Elbows bent and fists balled, he assumed a fighting stance. Nearly blind, he sought Ikat'ika --
But found no one. No Ikat'ika, no Jem'Hadar, no Kor -- nothing except the damnable post, blinking steadily. He expected the low, grim laughter of a sated Jem'Hadar, but none greeted him.
Swirling up from the floor, mists of darkness crawled over the barriers, into the arena seats, smothering each light they touched. Time. He was running out of time. He took a single step toward the post, seeking to claim victory before the last light snuffed out. He realized exhaustion had left him; the pain from his eye socket disappeared. He took another step. And another, each one coming faster than the last. I will triumph, he vowed. He reached the post, raised his arm --
Slow, dull clapping broke the cavernous silence in the Great Hall, accompanied by echoing footsteps.
"Well done, General." Gowron emerged from behind a stone pillar and stood before him, wide eyes glittering with rage and madness. To Martok's eye, he was wreathed in shimmering silver as the metal links and decorations on the massive chancellor's cloak caught the flickering torchlight. The council chairs stood empty; they were alone, save for what ghosts of their ancestors had chosen to haunt this ancient place.
"Chan -- " He coughed. "Chance -- " His parched mouth refused to release the title. A fit of coughing overtook him, doubling him over.
"Tika cat bit off your tongue? Oh, wait." Gowron linked his arms across his chest, looking down his nose at Martok. "On second thought, that wouldn't be a Tika cat. Worf has your tongue. He does speak for you, does he not? You are his puppet."
"I speak for myself," Martok snarled. "I serve the empire!"
"Traitor," Gowron hissed, throwing a backhanded punch to Martok's face, followed quickly by a boot to the throat.
Martok reeled, his skull crashing into the post. He struggled for air. Had Gowron crushed his larynx? Would he die desperately wheezing for one more breath? Martok had seen more than one warrior -- Klingon and alien alike -- die that way, and it was not the ignominious end he had in mind for himself, his face first turning crimson, then black as he puffed and heaved. Salty thickness filled his mouth, gagging him; he spat out the clot, some fragments of teeth, and something soft and formless that must have been a piece of his tongue.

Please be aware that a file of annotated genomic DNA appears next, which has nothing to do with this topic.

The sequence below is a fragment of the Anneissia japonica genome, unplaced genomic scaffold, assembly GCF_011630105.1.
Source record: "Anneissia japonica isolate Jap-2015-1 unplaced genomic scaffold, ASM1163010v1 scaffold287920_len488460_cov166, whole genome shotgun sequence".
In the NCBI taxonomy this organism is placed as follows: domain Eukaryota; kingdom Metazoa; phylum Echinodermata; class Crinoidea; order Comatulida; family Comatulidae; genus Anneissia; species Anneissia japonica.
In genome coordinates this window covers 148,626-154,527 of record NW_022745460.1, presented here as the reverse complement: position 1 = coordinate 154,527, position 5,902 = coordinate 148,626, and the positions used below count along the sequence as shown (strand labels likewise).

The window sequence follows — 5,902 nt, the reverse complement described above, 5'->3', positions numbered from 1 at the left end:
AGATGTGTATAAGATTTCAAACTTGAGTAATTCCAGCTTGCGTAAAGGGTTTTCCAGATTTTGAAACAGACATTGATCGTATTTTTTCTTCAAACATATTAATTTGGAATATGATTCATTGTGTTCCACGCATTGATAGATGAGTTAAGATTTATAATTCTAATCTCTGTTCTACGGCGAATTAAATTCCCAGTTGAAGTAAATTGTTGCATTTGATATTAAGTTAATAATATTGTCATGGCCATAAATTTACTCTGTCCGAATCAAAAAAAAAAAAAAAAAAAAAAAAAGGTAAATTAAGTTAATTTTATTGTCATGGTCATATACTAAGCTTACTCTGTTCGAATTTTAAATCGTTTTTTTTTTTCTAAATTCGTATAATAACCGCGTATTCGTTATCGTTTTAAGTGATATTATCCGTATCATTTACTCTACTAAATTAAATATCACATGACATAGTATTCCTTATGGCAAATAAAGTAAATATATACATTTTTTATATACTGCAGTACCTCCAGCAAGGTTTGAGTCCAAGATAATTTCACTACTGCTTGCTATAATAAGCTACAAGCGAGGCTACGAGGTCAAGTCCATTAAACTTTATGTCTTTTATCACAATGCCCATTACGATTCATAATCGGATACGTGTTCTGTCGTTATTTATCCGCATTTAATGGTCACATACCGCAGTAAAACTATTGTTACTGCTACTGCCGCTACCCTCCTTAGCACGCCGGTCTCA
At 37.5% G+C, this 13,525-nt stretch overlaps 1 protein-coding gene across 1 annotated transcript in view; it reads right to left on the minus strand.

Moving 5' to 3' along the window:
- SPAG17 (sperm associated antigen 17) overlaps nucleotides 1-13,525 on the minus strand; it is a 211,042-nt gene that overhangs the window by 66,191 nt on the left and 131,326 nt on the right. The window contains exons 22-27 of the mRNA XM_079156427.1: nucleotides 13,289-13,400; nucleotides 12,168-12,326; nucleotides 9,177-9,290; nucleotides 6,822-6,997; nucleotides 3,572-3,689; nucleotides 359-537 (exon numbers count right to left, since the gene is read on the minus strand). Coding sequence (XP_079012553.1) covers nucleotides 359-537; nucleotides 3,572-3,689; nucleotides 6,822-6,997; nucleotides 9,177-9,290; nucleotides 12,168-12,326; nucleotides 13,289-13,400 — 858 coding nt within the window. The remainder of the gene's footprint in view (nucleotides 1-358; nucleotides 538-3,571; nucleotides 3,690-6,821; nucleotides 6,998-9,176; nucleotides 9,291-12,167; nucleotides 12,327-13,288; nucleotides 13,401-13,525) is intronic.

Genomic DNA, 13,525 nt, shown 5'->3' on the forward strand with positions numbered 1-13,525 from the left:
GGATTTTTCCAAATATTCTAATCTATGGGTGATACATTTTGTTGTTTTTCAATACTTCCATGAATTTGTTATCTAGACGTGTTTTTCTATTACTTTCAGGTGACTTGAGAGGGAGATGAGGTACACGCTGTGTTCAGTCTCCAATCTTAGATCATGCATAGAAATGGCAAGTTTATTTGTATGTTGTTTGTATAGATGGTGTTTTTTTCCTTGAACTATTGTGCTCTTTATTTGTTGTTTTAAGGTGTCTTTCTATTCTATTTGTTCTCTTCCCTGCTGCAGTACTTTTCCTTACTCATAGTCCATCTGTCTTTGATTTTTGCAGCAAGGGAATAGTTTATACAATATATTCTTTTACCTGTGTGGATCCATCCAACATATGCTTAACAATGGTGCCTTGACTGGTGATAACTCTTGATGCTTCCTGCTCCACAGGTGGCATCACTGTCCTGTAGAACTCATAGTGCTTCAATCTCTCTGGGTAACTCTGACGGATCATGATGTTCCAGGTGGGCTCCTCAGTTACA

Using the post to pull himself off the floor, Martok twisted back around to find Gowron looming over him. Blood spraying from between his lips, the general roared, "I didn't send Worf to kill you, you stupid petaQ! He made that decision by himself!"
Speechless with rage, Gowron wiped flecks of blood from his face, then stepped back to set up another kick, but Martok was ready for him. When the foot came in, Martok wrapped himself around it, set his hands on either side of Gowron's knee, one above, one below, and twisted. There came a satisfying crunching noise and Gowron howled as he tumbled to the floor. Martok had lost track of his d'k tahg, but that didn't matter. There were many, many ways to kill a man with only one's bare hands and Martok knew them all.
The thought flashed through Martok's mind as he fell on Gowron that he must be quite a sight by now. Eye gone, mouth torn open -- not at all the way a general should present himself to his chancellor. Worf would not approve....
Kor had died in battle against the Jem'Hadar. Worf hadn't tried to assassinate Gowron, but rather had challenged him to honorable combat and won, then made Martok chancellor. The "leader of destiny," Worf had called him. What kind of leader could Martok be now? One with half a tongue to speak and one eye to see? Martok laughed aloud at the thought and spat blood into the pile of dirt beneath him.
Pile of dirt? The thing that he had thought was Gowron was only a rill of earth shaped like a prone figure. Martok focused his vision, saw that the body's "head" was lying against the base of the post. The post. Martok tried to reach it, but he couldn't stand. Too much blood loss, too much fighting. Collapsing in the warm dirt was better. Draw it up over his head like a soft blanket. Rest. That was what the general wanted. To rest for a long time. He closed his eye.
"You have won a great victory, my brother."
Worf? Go away and let me sleep or I will cut out your tongue and feed it to you.
"This battle is won, General. Gowron is no more than the dust you sleep in. We have been victorious thus far, but the war is not yet over."
Martok's eye fluttered open. He gazed up into the black velvet night of Qo'noS. He mapped the points of starlight and recognized them as the seasonal constellations over his homeland, Ketha. Each star pattern and the picture it formed had been etched into his brain alongside every other childhood memory. Breathing deeply, he filled his senses with the stench of refuse rotting and warq roasting on spits over open fire pits. Truly, he was home.
"You must not wallow in sentimentality, brother. The time to fight is now," Worf barked.
Turning away from the night canopy, Martok saw Worf trudging toward him, arms outstretched. He carried something in his arms. A bat'leth? No, that wasn't it. When he reached Martok's side, he dropped to one knee, bowing his head and holding out his arms for Martok to take his offering.
Martok rolled onto his side and considered the gift.